Depending on body size, the patch is usually used at maximum strength (15 to 22 mg) for the first month, and then at a weaker strength (5 to 14 milligrams) for the next month. The FDA recommends the patch be used for a total of 3 to 5 months but some studies have shown that using for 8 weeks or less is just as effective.
The patch should be applied somewhere between the neck and the waist and should be moved to new areas from day to day to avoid any skin irritation in one spot. The side effects depend on a number of factors including the brand of the patch, the length of time it is used, the person’s skin type and how it is applied. Users of the patch have reported skin irritation, dizziness, fast heartbeat, headache, nausea and muscle stiffness.
- Nicotine nasal spray. Available only by prescription, the nasal spray delivers nicotine to the body very quickly through the nasal passages. It offers immediate relief from withdrawal symptoms and smokers report great satisfaction with use. However, since the product contains nicotine, the FDA warns individuals that it can be addictive. It recommends that the product should not be used for longer than 6 months. People with asthma, allergies or sinus problems may be prescribed another form of NRT. The most common side effects from nicotine nasal spray include nasal and throat irritation, runny nose, watery eyes and coughing.
In some people, the nicotine patch may be combined with another nicotine replacement product, such as gum or lozenges. The patch provides continuous dosing while the second product can help with strong cravings. Some studies have indicated a combination may be slightly more effective than a single product but additional research is needed. The combined use of NRT products has not yet been approved by the FDA. Individuals should discuss this method with their physician before using combined NRT products.
In addition to – or instead of – nicotine replacement therapy, the physician may prescribe a type of antidepressant that has proven to help some people to quit smoking. The drug, bupropion, is nicotine-free and appears to reduce the symptoms of nicotine withdrawal. It should not be used by individuals with a history of seizures, anorexia or heavy alcohol use.
Scientists have recently developed drug called varenicline (Chantix) to work specifically as a smoking cessation aid. The drug targets nicotine receptors in the brain to reduce the pleasurable effects people get from smoking. In addition, it works to lessen the symptoms of nicotine withdrawal. Several studies have found the drug can more than double the odds of a person quitting smoking.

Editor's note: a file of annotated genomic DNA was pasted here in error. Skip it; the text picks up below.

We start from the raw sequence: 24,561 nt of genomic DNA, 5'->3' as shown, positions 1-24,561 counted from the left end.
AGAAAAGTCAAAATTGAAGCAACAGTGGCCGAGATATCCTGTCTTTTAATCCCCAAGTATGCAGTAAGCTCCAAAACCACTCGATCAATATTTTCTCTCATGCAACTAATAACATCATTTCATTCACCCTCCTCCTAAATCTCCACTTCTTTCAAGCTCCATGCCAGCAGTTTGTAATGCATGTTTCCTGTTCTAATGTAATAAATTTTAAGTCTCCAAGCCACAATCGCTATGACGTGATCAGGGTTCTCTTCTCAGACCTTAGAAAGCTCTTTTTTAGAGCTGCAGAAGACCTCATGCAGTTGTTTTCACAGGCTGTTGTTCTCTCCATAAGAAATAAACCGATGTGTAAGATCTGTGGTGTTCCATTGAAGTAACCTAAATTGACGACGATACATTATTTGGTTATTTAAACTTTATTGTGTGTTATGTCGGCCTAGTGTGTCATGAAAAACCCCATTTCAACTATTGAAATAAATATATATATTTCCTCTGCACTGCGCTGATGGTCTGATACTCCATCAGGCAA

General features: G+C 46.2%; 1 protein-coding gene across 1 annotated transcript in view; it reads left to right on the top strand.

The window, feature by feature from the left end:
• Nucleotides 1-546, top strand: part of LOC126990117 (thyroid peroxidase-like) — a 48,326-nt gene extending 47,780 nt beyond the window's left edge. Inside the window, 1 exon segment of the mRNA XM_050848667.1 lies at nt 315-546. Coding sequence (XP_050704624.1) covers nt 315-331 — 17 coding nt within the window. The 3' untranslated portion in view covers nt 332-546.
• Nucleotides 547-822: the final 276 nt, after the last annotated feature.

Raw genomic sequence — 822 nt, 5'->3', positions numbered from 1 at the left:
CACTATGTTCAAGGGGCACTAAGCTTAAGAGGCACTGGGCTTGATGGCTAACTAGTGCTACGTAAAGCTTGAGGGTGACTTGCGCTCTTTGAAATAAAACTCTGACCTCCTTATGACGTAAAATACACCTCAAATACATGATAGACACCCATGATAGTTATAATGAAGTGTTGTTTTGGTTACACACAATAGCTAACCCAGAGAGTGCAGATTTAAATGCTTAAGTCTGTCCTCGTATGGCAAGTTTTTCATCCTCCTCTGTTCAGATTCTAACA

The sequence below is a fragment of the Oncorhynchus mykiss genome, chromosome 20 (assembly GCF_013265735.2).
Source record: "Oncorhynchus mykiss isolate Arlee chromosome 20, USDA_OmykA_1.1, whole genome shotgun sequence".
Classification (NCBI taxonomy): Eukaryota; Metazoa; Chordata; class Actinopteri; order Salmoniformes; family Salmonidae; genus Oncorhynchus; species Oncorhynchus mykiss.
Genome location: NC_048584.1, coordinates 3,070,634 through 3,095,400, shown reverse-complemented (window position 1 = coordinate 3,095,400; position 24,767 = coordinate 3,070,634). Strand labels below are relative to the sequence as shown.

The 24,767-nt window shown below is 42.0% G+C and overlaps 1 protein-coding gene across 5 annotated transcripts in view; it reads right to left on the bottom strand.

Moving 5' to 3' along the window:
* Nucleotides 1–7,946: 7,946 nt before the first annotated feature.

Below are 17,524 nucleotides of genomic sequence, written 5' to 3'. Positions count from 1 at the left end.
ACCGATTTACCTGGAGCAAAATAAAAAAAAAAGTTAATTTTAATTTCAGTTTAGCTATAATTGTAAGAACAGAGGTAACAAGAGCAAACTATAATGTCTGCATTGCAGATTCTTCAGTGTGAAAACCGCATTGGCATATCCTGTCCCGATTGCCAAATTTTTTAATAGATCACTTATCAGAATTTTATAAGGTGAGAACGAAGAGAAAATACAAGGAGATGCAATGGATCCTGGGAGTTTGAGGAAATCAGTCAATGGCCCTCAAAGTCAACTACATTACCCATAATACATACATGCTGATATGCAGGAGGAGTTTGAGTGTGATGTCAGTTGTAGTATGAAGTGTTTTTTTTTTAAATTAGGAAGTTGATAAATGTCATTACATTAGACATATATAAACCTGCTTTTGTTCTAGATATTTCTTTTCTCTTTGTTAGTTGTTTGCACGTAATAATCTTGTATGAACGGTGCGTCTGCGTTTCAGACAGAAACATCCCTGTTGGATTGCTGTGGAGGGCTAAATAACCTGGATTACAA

There are a number of other methods that may help people quit smoking. Although there is no definitive evidence that these methods or products can improve the chances of quitting, many people chose them as aids. These include:
- Atropine and scopolamine therapy (drugs commonly prescribed for digestive problems, motion sickness or Parkinson’s disease)
- Cold laser therapy
- Tar and nicotine reducing filters for cigarettes
- Herbal supplements and smoking deterrent dietary products
There are many smoking cessation products on the market that have not been reviewed or approved by the FDA, including:
- Tobacco lozenges and pouches. These are products that contain nicotine and are marketed as a method for smokers to get nicotine when they are unable to smoke (e.g., nonsmoking restaurants, airplanes). These products are not considered smoking cessation aids but instead have been classified by the FDA as types of smokeless tobacco products. There is no evidence that these products can help smokers quit the habit.
- Nicotine lollipops. These products were made by some pharmacies in the past and marketed as a method to obtain nicotine. They often contained nicotine salicylate, a product not approved for pharmacy use by the FDA. Several pharmacy companies have been warned by the FDA to stop selling nicotine lollipops on the Internet. Other products, such as lip balm, also have been manufactured with nicotine salicylate.
People tend to get rather grouchy or irritable when they first quit smoking. By letting family and friends know what is happening and what to expect, needless conflict may be avoided. Some experts believe that it’s easier for someone to quit when a friend or family member quits with them at the same time. However, other experts point out that if one person in this quitting team goes back to smoking, the other is much more likely to do so, as well. All experts agree that it is helpful for friends and family members to avoid smoking in front of someone who is trying to quit. Group support may also take the form of group counseling, which may include lectures, exercises and quitting en masse.
There are many resources that can offer support, which include:
- Self-help books
- Online support groups, such as Nicotine Anonymous
- Educational materials (e.g., for parents, coaches or teachers of teens who smoke)
- Community support groups (usually available at a local hospital)
- Local smoking cessation programs (e.g., through the local chapter of the American Lung Association or the American Cancer Society)
- National agencies, including:
- American Cancer Society: 1-800-ACS-2345
- American Heart Association: 1-800-AHA-USA1
- American Lung Association: 1-800-LUNG-USA
- National Cancer Institute: 1-800-4-CANCER
- Office on Smoking and Health: 1-800-CDC-1311
Physicians or employers may offer other resources that can help individuals quit smoking. In addition, other healthcare professionals may offer advice and support.
Day before and first week
Day before quitting smoking
Complete the following steps the day before quitting smoking:
- Throw out all cigarettes, ashtrays, matches and lighters.
- Wash everything, especially clothes, sheets and the inside of the car.